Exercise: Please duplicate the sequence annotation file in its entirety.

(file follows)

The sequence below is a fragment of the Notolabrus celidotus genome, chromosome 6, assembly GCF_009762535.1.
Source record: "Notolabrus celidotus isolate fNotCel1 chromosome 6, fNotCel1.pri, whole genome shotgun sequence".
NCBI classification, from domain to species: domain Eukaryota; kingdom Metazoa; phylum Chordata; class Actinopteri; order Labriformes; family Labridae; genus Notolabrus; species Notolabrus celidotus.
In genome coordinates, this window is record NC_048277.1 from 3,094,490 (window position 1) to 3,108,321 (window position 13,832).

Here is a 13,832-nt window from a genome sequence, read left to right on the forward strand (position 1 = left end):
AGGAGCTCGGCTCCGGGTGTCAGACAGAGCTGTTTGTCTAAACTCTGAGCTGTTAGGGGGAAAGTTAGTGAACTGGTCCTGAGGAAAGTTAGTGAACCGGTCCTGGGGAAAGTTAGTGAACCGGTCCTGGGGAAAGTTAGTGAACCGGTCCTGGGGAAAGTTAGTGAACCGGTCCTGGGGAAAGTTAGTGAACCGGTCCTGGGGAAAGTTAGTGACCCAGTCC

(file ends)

The sequence below is a fragment of the Notolabrus celidotus genome, chromosome 6, assembly GCF_009762535.1.
Source record: "Notolabrus celidotus isolate fNotCel1 chromosome 6, fNotCel1.pri, whole genome shotgun sequence".
NCBI classification, from domain to species: domain Eukaryota; kingdom Metazoa; phylum Chordata; class Actinopteri; order Labriformes; family Labridae; genus Notolabrus; species Notolabrus celidotus.
In genome coordinates, this window is record NC_048277.1 from 3,094,490 (window position 1) to 3,108,321 (window position 13,832).

Here is a 13,832-nt window from a genome sequence, read left to right on the forward strand (position 1 = left end):
AGGAGCTCGGCTCCGGGTGTCAGACAGAGCTGTTTGTCTAAACTCTGAGCTGTTAGGGGGAAAGTTAGTGAACTGGTCCTGAGGAAAGTTAGTGAACCGGTCCTGGGGAAAGTTAGTGAACCGGTCCTGGGGAAAGTTAGTGAACCGGTCCTGGGGAAAGTTAGTGAACCGGTCCTGGGGAAAGTTAGTGAACCGGTCCTGGGGAAAGTTAGTGACCCAGTCC